For the Moto G, Motorola tightened everything up and gave it an IPX7 rating so you could drop it in depths of up to one meter of water for 30-minutes without seeing any lasting damage. This feature hasn’t been carried over the Moto X Play, but the IP57 rating does mean taking it out in the pouring rain or accidentally spilling a glass of water over it won’t cause it to break down and need replacing.
If you’ve followed the Moto X line for the past two years, you’ll know one of their key selling points is their compact size. The original 4.7-inch display toting device was down right miniature for an Android phone at the time and even last year’s 5.2-inch version was easily used with one hand. The same can’t really be said for the Moto X Play, but I guess it just follows the trend of ever increasing phone sizes.
Dimensions wise, the Moto X Play is certainly not compact, coming in at 148 x 75 x .10.9mm. It’s slightly thicker, though marginally smaller overall, than the OnePlus 2, which measures in at 151.1 x 75 x 9.9mm. Motorola’s effort also tips the scales at 6g lighter (169g v 175g) than the Chinese start-up’s effort.
But, measurements only really tell one side of the story. I can easily hold the Moto X Play in one hand, though stretching my thumb from one corner of the screen to another is just out of reach. It’s also quite a dense device, there’s not the hollow feeling you often get with cheaper phones and there it doesn’t creak or bend when you push it hard.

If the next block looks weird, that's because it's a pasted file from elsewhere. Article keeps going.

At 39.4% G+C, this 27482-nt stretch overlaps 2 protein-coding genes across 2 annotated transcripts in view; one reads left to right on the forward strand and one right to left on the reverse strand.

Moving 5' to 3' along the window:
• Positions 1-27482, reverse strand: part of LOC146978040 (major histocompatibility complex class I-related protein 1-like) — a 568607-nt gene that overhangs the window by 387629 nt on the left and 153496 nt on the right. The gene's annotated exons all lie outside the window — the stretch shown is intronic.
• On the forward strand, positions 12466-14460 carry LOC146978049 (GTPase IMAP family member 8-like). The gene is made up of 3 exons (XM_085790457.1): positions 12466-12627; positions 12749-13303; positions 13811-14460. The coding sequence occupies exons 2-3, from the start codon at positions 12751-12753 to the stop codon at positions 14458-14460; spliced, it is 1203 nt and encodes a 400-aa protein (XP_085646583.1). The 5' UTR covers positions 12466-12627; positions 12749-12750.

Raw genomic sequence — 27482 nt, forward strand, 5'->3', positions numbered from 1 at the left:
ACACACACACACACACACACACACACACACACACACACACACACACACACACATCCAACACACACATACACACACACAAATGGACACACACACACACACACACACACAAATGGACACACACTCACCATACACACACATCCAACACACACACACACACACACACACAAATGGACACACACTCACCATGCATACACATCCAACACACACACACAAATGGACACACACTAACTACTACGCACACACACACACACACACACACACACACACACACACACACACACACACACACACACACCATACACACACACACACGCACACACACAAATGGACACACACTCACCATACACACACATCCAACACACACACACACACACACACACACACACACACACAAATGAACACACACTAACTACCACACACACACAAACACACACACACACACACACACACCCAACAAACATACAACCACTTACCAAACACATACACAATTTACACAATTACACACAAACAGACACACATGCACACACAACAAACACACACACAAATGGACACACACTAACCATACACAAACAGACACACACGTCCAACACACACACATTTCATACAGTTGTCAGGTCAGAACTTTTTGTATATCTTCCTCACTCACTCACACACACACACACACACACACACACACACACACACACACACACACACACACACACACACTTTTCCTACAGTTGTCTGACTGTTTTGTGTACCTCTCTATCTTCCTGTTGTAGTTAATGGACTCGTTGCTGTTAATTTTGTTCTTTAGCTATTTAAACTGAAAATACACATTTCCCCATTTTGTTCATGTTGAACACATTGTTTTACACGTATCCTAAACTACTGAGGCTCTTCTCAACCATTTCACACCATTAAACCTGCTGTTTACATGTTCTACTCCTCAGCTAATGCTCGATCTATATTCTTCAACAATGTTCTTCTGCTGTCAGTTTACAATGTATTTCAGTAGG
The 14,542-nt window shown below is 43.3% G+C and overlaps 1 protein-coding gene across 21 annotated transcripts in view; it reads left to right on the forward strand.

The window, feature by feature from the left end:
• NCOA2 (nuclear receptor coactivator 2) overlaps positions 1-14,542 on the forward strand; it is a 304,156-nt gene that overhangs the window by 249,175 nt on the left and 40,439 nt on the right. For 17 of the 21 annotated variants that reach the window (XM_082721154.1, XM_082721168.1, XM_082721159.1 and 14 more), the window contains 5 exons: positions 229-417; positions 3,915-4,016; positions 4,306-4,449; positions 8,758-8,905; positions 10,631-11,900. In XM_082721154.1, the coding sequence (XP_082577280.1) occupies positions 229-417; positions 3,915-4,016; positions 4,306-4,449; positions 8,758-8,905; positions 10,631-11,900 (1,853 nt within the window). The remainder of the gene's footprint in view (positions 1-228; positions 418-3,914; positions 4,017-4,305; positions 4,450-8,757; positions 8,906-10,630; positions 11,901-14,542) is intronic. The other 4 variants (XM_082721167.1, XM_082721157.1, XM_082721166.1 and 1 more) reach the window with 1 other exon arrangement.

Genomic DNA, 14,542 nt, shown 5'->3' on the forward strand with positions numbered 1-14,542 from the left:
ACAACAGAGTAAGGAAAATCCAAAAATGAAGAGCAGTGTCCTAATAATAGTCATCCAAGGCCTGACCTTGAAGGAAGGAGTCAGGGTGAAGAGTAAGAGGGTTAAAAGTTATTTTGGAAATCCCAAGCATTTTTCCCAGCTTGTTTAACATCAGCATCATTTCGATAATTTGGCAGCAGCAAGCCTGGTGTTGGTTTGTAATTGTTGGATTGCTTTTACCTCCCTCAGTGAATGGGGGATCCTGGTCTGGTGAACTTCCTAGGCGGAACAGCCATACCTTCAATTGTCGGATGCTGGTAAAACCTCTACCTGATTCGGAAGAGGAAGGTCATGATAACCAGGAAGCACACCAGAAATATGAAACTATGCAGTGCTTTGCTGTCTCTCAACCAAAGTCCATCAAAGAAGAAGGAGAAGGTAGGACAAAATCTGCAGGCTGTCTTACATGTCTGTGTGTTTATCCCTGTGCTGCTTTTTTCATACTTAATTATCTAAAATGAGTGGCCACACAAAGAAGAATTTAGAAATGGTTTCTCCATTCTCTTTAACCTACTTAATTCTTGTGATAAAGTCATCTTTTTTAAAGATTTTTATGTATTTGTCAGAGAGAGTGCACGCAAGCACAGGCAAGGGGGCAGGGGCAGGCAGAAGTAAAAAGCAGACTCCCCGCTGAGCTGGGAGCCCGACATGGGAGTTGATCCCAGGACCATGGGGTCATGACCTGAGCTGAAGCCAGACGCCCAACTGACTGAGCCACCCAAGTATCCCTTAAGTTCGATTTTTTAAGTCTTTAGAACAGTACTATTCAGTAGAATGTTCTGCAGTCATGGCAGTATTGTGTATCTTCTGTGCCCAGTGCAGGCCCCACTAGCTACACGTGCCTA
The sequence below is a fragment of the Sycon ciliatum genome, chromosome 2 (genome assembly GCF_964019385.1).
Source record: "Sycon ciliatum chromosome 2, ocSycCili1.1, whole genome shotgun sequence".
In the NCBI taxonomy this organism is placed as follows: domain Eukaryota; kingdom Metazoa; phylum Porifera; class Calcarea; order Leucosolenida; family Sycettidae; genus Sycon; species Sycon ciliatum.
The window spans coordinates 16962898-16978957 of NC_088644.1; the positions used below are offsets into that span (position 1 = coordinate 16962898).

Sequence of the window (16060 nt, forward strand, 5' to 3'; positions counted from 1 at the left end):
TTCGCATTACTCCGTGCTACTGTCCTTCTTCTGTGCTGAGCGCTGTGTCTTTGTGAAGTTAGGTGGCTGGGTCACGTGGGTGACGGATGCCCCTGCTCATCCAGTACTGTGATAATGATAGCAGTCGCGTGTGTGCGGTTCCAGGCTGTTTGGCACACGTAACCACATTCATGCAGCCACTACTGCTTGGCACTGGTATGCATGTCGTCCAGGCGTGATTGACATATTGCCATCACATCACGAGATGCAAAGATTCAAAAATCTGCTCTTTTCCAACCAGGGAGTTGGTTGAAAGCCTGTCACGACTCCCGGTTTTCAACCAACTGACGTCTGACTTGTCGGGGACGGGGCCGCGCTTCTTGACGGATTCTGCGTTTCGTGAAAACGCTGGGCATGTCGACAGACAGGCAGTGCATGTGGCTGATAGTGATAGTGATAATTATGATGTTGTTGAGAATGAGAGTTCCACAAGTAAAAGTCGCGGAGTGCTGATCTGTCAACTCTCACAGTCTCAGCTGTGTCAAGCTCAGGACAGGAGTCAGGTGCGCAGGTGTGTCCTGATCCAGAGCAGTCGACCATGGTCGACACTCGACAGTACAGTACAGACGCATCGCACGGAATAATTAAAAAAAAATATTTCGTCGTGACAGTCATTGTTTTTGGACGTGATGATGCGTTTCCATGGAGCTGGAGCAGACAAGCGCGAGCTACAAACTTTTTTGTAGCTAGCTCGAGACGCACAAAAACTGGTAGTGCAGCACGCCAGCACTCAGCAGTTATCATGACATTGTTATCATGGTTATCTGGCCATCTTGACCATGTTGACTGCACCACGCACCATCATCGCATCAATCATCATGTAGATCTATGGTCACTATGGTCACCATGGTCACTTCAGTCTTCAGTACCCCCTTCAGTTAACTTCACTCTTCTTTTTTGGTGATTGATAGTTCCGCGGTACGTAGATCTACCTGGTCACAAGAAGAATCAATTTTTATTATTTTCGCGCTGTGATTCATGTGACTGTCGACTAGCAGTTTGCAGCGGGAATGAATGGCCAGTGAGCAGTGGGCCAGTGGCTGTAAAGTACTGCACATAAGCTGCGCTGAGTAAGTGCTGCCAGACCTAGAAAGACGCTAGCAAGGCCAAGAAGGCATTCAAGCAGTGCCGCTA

Motorola’s clean, simple design wins out again here and even though it’s not the thinnest phone around, I’d take that extra bulk any day for the big battery tucked inside.
Moto X Play: Display
While quad-HD (QHD) panels with copious amounts of pixels are becoming more and more common at the high-end of the market, those glorious displays are yet to filter down to the mid-range. Instead, Motorola has kitted the Moto X Play out with a 5.5-inch, 1080p LCD panel with a 403 ppi (pixels-per-inch). To be honest, after using the Moto X Play I am not pining for a QHD screen at all, and if sticking with a FHD display helps keep the price low then I’m all for it.
The display is sharp, gets super bright when you need it too and nice and dark when you don’t. Motorola has tended to use AMOLED panels for the previous entries in the series, and while the LCD display on the Moto X Play isn’t quite as vibrant and saturated, it renders colours much more accurately and doesn’t have that pinkish tinge when you turn the brightness all the way down.
Motorola has also included two screen modes, letting you tailor the settings to your tastes. You can pick between ‘Normal’, which should display more realistic colours, and ‘Vibrant’ which enhances vibrancy and colour saturation. I’ve switched between the two on a number of occasions and while there is a minor visible difference, it doesn’t completely change the experience. I’ve stuck with the ‘Normal’ mode, simply because it rids the display of any over-saturation and it makes colours a little more accurate.
Covering the display is Gorilla Glass 3, again adding to the durable nature of the device. While Gorilla Glass is by no means scratch-resistant, it certainly helps when you accidentally put the phone in the same pocket as your keys.